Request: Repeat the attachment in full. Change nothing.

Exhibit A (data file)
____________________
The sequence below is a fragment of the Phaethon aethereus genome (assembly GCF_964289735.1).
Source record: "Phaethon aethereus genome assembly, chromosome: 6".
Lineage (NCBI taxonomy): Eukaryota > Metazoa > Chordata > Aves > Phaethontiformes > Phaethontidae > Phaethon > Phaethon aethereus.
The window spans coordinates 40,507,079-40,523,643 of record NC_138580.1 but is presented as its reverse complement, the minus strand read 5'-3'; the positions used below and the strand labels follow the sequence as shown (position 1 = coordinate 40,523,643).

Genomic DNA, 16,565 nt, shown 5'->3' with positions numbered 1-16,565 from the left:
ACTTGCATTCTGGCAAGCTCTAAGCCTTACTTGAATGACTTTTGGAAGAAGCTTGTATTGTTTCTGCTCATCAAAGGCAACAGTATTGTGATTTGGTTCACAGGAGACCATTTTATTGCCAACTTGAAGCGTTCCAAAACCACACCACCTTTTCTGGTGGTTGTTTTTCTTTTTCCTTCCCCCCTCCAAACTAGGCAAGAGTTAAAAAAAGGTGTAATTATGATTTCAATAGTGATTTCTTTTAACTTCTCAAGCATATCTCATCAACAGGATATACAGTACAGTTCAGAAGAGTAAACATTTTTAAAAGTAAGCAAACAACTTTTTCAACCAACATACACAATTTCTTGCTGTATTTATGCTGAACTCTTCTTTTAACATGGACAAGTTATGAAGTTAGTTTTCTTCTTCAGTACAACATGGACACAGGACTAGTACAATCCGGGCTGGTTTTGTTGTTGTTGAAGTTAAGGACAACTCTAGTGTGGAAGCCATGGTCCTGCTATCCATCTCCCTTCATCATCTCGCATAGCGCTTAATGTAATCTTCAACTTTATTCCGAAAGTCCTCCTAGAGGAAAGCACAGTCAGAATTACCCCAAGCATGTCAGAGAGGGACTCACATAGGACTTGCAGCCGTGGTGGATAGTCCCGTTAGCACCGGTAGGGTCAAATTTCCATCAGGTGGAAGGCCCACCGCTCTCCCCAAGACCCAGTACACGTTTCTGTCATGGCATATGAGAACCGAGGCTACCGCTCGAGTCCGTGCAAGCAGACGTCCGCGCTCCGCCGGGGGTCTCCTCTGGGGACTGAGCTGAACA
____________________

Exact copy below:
The sequence below is a fragment of the Phaethon aethereus genome (assembly GCF_964289735.1).
Source record: "Phaethon aethereus genome assembly, chromosome: 6".
Lineage (NCBI taxonomy): Eukaryota > Metazoa > Chordata > Aves > Phaethontiformes > Phaethontidae > Phaethon > Phaethon aethereus.
The window spans coordinates 40,507,079-40,523,643 of record NC_138580.1 but is presented as its reverse complement, the minus strand read 5'-3'; the positions used below and the strand labels follow the sequence as shown (position 1 = coordinate 40,523,643).

Genomic DNA, 16,565 nt, shown 5'->3' with positions numbered 1-16,565 from the left:
ACTTGCATTCTGGCAAGCTCTAAGCCTTACTTGAATGACTTTTGGAAGAAGCTTGTATTGTTTCTGCTCATCAAAGGCAACAGTATTGTGATTTGGTTCACAGGAGACCATTTTATTGCCAACTTGAAGCGTTCCAAAACCACACCACCTTTTCTGGTGGTTGTTTTTCTTTTTCCTTCCCCCCTCCAAACTAGGCAAGAGTTAAAAAAAGGTGTAATTATGATTTCAATAGTGATTTCTTTTAACTTCTCAAGCATATCTCATCAACAGGATATACAGTACAGTTCAGAAGAGTAAACATTTTTAAAAGTAAGCAAACAACTTTTTCAACCAACATACACAATTTCTTGCTGTATTTATGCTGAACTCTTCTTTTAACATGGACAAGTTATGAAGTTAGTTTTCTTCTTCAGTACAACATGGACACAGGACTAGTACAATCCGGGCTGGTTTTGTTGTTGTTGAAGTTAAGGACAACTCTAGTGTGGAAGCCATGGTCCTGCTATCCATCTCCCTTCATCATCTCGCATAGCGCTTAATGTAATCTTCAACTTTATTCCGAAAGTCCTCCTAGAGGAAAGCACAGTCAGAATTACCCCAAGCATGTCAGAGAGGGACTCACATAGGACTTGCAGCCGTGGTGGATAGTCCCGTTAGCACCGGTAGGGTCAAATTTCCATCAGGTGGAAGGCCCACCGCTCTCCCCAAGACCCAGTACACGTTTCTGTCATGGCATATGAGAACCGAGGCTACCGCTCGAGTCCGTGCAAGCAGACGTCCGCGCTCCGCCGGGGGTCTCCTCTGGGGACTGAGCTGAACA